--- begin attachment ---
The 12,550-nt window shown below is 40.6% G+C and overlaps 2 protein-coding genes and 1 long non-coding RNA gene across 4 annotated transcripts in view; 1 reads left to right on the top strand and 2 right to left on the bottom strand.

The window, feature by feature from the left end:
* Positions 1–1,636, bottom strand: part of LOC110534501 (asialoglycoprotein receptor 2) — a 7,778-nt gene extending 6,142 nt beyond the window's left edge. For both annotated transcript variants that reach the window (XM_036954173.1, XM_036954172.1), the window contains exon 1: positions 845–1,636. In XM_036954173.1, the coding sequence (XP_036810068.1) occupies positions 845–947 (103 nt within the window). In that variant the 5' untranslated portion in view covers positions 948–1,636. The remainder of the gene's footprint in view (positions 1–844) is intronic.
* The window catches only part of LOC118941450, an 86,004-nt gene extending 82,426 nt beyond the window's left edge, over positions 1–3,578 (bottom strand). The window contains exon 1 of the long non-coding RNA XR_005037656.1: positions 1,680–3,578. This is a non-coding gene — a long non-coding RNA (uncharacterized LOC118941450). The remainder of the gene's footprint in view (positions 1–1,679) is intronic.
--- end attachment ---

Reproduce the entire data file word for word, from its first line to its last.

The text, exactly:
The 12,550-nt window shown below is 40.6% G+C and overlaps 2 protein-coding genes and 1 long non-coding RNA gene across 4 annotated transcripts in view; 1 reads left to right on the top strand and 2 right to left on the bottom strand.

The window, feature by feature from the left end:
* Positions 1–1,636, bottom strand: part of LOC110534501 (asialoglycoprotein receptor 2) — a 7,778-nt gene extending 6,142 nt beyond the window's left edge. For both annotated transcript variants that reach the window (XM_036954173.1, XM_036954172.1), the window contains exon 1: positions 845–1,636. In XM_036954173.1, the coding sequence (XP_036810068.1) occupies positions 845–947 (103 nt within the window). In that variant the 5' untranslated portion in view covers positions 948–1,636. The remainder of the gene's footprint in view (positions 1–844) is intronic.
* The window catches only part of LOC118941450, an 86,004-nt gene extending 82,426 nt beyond the window's left edge, over positions 1–3,578 (bottom strand). The window contains exon 1 of the long non-coding RNA XR_005037656.1: positions 1,680–3,578. This is a non-coding gene — a long non-coding RNA (uncharacterized LOC118941450). The remainder of the gene's footprint in view (positions 1–1,679) is intronic.